"Kindred spirits will find each other." And when they do, they will recognize one another through an insider signal. A decoded moment. Some tiny detail that triggers a whole world, acts as shorthand for a shared culture, captures where the people have landed and encapsulates their edges. To me, this moment is sacred. Probably because it doesn’t happen that often. So when it does, it’s all hearts on deck. When I smell out someone’s identity, one that resonates with my own, I start missing them in my past. I curse the world for not connecting us earlier in life. I see them as the friend I always wanted to have, and hope that they feel the same way. I’m not a stalker, I swear. The beautiful part is, all of this happens in an instant. Even if it feels like a lifetime. It’s relativity at its finest. The dangerous part is, sometimes it happens so fast that we fail to recognize it. And we miss an opportunity to connect with someone special. We have to keep our specs peeled.
"Finding friendship with someone whose creative path parallels our own is a rare gift." The hardest time to make friends is when we feel bad about ourselves. Whether we’re experiencing pain, sadness, depression, loneliness, insignificance or a full blown existential crisis, nobody wants to start a new relationship with a train wreck. It’s simply not an attractive feature. People want to make friends with happy people. Which is ironic, because that’s precisely when we need friends the most––when things work the least. Looking back, I bet most of us would agree that the biggest withdrawals from our human capital accounts seemed to occur when life was at its lowest. Funny how that works. All the more reason to dig our wells before we’re thirsty. To make friends before we need them. Because the only thing worse than feeling like shit is feeling like shit in a corner.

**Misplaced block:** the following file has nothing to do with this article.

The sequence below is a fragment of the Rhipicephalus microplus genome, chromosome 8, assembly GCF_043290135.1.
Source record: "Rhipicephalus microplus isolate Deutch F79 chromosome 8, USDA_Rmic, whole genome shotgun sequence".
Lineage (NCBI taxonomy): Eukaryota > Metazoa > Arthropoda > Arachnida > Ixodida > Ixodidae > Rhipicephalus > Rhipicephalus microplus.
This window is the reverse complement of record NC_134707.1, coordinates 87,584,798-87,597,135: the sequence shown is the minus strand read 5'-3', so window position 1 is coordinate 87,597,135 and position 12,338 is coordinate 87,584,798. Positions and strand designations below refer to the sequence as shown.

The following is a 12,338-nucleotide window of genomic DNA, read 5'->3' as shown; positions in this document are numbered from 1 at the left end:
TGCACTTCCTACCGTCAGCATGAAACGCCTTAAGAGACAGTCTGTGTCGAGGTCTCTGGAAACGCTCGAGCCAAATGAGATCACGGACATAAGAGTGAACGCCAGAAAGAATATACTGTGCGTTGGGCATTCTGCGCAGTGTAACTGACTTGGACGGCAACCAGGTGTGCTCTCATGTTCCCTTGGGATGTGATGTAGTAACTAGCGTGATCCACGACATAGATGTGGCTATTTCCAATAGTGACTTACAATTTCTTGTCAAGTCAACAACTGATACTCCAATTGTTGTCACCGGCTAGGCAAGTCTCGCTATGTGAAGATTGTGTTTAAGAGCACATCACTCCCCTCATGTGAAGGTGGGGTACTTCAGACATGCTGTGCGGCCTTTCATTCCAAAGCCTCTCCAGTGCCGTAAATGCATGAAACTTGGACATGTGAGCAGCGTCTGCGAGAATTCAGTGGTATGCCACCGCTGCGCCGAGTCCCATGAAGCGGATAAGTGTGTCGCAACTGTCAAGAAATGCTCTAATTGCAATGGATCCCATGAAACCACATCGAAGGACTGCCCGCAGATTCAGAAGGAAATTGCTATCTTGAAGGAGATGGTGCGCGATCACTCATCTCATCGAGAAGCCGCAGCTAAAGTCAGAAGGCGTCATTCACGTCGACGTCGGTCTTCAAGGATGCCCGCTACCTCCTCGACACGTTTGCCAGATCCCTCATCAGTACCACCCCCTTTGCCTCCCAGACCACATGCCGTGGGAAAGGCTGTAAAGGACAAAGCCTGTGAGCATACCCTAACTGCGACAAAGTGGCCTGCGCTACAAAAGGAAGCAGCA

"What are the limits of your we?" Belonging is a complex experience. I used to think it was a simple matter of feeling like you fit in. But I’m learning that belonging is about a bigger, broader and deeper we. It’s about the entire reality of our connectedness with other people. It’s about the role we play in the human family. And it’s about what we’re part of that’s bigger than just us. The hard part is, if we want to fully inhabit our ideal we, belonging will confront us with the places we have to stretch and grow. I remember when I transitioned from the freelance world to a team environment, I was sick for the first two weeks. Working alone was all I knew, and when the status quo was disrupted, my body shut down. Who knew playing well with others was such a taxing mental and physical experience? The point is, I eventually adjusted. Just a few growing pains in the process of shifting my pronouns. It’s all part of the broader experience of what it means to belong.